News and Press Releases -- 2011
A different kind of immigration problem
(26.12.2011) A coalition of researchers from the Norwegian University of Science and Technology (NTNU) and staff from the Norwegian Biodiversity Information Centre have created a unique quantitative method that enables researchers and others to assess the environmental risks posed by non-native species. While the method is tailored to the Norwegian environment, it can easily be adapted to other countries, and fills a vital need internationally for a quantifiable, uniform approach to classifying and assessing alien species, the developers say
Beliefs battle hypertension
(23.12.2011) As you are weighing whether or not to go to church services this Christmas, consider this: Does a belief in God confer any health benefits? With the help of a large Norwegian longitudinal health study called HUNT, researchers from the Norwegian University of Science and Technology (NTNU) were able to find a clear relationship between time spent in church and lower blood pressure in both women and men.
Resting heart rate and cardiovascular risk
(20.12.2011) In a study of 30,000 apparently healthy men and women, those who had an increase in their resting heart rate over a 10-year period had an increased risk of death from all causes and from ischemic heart disease, according to research published in the December 21 issue of the Journal of the American Medical Association, or JAMA.
The brain's zoom button
(17.11.2011) Everybody knows how to zoom in and out on an online map, to get the level of resolution you need to get you where you want to go. Now NTNU researchers have discovered a key mechanism that can act like a zoom button in the brain, by controlling the resolution of the brain's internal maps.
Cheating Father Time
(11.10.2011) Who is likely to be fitter: a lazy 20-year-old or an active 50-year-old? New research from the Norwegian University of Science and Technology's K.G. Jebsen Center of Exercise in Medicine provides statistical evidence that the 50-year-old can be every bit as fit as someone 30 years younger.
Urban India -- Challenges and changes
(07.10.2011) India is on track to become the most populous nation in the world, with a projected population of 1.6 billion by 2050. But how can urban planners and city and regional governments handle this huge growth in numbers? India experts say despite the challenges, life in India's cities is improving.
World premiere performance by Anne-Sophie Mutter
(04.10.2011) NTNU Honorary Doctor Anne-Sophie Mutter and the Trondheim Soloists will perform the world premiere of an André Previn composition at the Trondheim Chamber Music Festival on 23 September 2012.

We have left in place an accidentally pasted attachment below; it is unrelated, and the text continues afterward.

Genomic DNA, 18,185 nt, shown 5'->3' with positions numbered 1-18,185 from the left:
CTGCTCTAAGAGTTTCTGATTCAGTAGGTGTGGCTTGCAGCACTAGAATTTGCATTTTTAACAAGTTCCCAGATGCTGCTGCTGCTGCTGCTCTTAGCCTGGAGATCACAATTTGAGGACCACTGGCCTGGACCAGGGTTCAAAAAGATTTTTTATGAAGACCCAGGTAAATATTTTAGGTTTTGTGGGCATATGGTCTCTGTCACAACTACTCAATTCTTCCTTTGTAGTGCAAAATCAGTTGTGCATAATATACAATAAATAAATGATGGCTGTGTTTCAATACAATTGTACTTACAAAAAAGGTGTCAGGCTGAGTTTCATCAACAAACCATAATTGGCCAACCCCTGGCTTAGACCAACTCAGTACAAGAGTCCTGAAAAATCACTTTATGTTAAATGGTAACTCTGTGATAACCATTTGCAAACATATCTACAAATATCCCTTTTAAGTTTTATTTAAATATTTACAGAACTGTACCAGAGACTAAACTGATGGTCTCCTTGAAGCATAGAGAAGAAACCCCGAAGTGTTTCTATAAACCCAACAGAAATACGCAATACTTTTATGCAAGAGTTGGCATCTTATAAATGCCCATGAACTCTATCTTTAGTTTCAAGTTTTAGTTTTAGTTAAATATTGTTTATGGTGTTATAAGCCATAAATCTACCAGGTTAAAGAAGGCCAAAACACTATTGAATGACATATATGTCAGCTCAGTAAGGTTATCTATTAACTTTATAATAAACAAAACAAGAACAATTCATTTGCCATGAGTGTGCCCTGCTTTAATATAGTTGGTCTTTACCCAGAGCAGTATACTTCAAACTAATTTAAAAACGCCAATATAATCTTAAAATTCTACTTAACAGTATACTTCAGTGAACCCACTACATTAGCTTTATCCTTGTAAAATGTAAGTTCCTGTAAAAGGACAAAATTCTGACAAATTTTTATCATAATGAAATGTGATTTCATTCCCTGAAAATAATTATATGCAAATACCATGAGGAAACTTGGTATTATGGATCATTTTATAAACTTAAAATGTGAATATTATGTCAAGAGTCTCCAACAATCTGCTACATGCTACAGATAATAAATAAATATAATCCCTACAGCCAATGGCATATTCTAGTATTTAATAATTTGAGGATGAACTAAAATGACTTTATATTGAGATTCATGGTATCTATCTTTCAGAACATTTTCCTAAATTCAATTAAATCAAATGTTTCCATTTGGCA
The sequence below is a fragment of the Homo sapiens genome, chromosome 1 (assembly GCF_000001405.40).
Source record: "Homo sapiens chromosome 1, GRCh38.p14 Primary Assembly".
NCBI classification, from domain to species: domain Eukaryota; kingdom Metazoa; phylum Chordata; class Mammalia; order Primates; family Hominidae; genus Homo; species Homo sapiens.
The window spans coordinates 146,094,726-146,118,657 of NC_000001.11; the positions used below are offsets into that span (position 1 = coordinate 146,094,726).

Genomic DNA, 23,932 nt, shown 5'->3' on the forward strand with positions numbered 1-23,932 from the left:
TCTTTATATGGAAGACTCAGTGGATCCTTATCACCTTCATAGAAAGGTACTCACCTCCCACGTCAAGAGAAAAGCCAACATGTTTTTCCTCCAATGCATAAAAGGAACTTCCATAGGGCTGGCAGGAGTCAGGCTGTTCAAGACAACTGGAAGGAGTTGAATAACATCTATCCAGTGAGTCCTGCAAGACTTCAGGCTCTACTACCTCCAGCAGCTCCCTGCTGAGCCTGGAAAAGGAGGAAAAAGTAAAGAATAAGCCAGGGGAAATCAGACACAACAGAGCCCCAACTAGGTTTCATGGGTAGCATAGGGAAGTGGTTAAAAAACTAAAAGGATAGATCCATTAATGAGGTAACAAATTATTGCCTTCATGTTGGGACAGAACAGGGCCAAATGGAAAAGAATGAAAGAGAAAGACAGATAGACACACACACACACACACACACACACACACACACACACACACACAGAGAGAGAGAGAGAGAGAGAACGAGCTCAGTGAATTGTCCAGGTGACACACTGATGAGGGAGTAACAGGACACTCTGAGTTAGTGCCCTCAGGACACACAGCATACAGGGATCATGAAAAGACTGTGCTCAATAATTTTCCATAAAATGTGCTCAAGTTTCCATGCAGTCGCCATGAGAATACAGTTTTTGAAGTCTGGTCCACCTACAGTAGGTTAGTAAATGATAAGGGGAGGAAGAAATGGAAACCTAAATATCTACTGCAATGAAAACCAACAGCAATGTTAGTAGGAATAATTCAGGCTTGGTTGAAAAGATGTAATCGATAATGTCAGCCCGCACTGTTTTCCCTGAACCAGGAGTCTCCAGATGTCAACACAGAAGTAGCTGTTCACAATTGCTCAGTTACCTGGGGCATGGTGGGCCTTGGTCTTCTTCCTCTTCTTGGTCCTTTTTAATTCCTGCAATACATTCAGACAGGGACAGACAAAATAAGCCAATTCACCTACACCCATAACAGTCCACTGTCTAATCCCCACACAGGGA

Polar oceans in transition
(3.10.2011) Mention climate change and the Arctic, and most people think polar bears. But for Victor Smetacek, a biological oceanographer at the Alfred Wegener Institute for Polar and Marine Research in Germany, the real symbols of climate change and the Arctic are elephants and tigers, the iconic animals of his home country of India.
Bringing the groove from India to Norway
(29.09.2011) Take one world renowned tabla player and percussionist, and mix with 10 current and former jazz students: the result is a cross-cultural experiment that will premiere on 1 October 2011 as the kick-off concert for the Norwegian University of Science and Technology's nine-day-long science and arts festival, India 2011.
Translators of a far-away time
(23.09.2011) Their two countries are hemispheres apart, but Norwegian and Argentinean archaeologists are using the similarities between their countries to compare early man's marine settlements.
Feed your genes
(19.09.2011) What if you could find out how our genes respond to the foods we eat, and what this does to the cellular processes that make us healthy – or not? That's precisely what biologists at the Norwegian University of Science and Technology have done.
World's first university with indoor navigation app
(31.08.2011) Imagine a navigation system that works where GPS signals don't. With its new "Campus Guide", the Norwegian University of Science and Technology (NTNU) is now the first university in the world where you can navigate from inside a building using a mobile phone.
NTNU brain researchers win Nordic research prize